Barry S. Strauss. The Death of Caesar: The Story of History’s Most Famous Assassination.  New York, NY: Simon Schuster, March 3rd 2015. 352 pp.

4 out of 5

Purchase: Amazon

Most people know about the assassination of Julius Caesar through William Shakespeare’s play.  But what was the actual history of this event?  Barry Strauss a Cornell University professor of classical history gives us a well-researched book about the actual events before and after one of history’s most infamous assassination.

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A weekend reading review…because Pastors also need a break from heavy theological reading!  And also for your stay at home, “shelter in place,” etc, with the virus.

 

Jeff D. Dickey. Rising in Flames.  New York, NY: Pegasus Books, June 5th 2018. 400 pp.

4 out of 5

Purchase: Amazon

When I say “Sherman’s March to Sea,” what do you think of?  I know many images and connotation is stirred up when General Sherman is brought up.  This is a rather infamous military campaign led by General William Sherman going into the Confederate South for the purpose of sabotaging the economic capabilities of the South to feed and equip their Confederate Army.  This was quite a controversy then and also controversial even for our day and age for non-Southerners given the kind of tactics Sherman pursued in the war.  Most of what I have heard has largely been from the perspective of the South and also popular imagination from the movie Gone with the Wind.  The author argues that there’s a need to understand what happened from the perspective of also those in the North and Sherman’s army.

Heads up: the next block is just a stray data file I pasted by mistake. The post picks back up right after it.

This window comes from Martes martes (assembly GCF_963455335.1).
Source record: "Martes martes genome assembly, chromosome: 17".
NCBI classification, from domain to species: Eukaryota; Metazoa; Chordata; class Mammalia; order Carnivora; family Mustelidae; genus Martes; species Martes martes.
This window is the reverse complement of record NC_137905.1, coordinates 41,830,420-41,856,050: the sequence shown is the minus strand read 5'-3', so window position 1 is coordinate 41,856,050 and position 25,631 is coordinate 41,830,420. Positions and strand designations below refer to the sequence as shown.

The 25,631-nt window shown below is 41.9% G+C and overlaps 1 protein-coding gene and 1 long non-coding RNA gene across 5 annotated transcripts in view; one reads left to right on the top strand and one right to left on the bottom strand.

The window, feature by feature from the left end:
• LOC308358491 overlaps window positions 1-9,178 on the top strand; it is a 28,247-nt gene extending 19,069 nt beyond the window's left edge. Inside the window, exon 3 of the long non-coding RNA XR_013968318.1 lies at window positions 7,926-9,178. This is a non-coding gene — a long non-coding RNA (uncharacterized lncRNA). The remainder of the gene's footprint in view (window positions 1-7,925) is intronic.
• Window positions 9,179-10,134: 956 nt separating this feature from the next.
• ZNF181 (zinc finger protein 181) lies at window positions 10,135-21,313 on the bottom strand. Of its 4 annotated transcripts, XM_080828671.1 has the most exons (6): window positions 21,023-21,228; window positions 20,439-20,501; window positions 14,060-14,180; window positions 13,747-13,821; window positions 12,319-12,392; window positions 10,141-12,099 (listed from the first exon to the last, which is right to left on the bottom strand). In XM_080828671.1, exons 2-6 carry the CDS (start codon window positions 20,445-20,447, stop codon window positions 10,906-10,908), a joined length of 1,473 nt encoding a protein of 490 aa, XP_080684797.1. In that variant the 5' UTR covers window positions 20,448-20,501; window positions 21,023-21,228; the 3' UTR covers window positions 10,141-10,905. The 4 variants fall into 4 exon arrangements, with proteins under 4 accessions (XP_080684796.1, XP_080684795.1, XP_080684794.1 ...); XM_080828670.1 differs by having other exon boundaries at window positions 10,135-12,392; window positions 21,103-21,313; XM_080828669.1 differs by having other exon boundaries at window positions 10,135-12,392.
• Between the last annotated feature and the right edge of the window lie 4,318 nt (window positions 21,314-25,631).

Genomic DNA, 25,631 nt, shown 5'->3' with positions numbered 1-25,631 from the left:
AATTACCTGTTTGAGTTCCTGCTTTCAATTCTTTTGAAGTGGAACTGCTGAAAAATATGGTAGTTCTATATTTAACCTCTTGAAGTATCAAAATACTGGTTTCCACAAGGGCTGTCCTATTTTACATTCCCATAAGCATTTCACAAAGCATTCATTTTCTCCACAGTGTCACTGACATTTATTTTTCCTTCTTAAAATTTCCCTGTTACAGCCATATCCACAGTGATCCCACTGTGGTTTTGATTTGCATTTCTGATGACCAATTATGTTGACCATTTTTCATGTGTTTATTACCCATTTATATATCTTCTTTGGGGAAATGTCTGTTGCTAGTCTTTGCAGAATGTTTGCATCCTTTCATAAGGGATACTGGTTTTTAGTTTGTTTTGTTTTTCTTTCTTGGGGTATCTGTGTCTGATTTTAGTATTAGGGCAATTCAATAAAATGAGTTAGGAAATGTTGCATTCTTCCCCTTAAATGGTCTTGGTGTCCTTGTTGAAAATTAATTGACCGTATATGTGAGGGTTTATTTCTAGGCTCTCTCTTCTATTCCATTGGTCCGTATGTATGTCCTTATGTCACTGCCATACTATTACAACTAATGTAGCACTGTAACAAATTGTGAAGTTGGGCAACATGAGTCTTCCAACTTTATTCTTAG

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A weekend reading review, because Pastor’s also need a break from heavy theological reading!

Casey Sherman and Michael Tougias.  Above and Beyond: John F. Kennedy and America’s Most Dangerous Cold War Spy Mission. New York, NY: PublicAffairs, April 17th 2018. 306 pp.

5 out of 5

Purchase: Amazon

Anyone lived during the Cuban Missile Crisis?  While I knew some things about the incident I didn’t know the extent of how close the United States and Russia came to a nuclear war during that time until I read this book!  While the book starts kind of slow in the beginning it does pick up and is riveting and will have readers’ full attention.

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For this week’s “Wee-kids” Wednesdays here’s a review of two children’s book.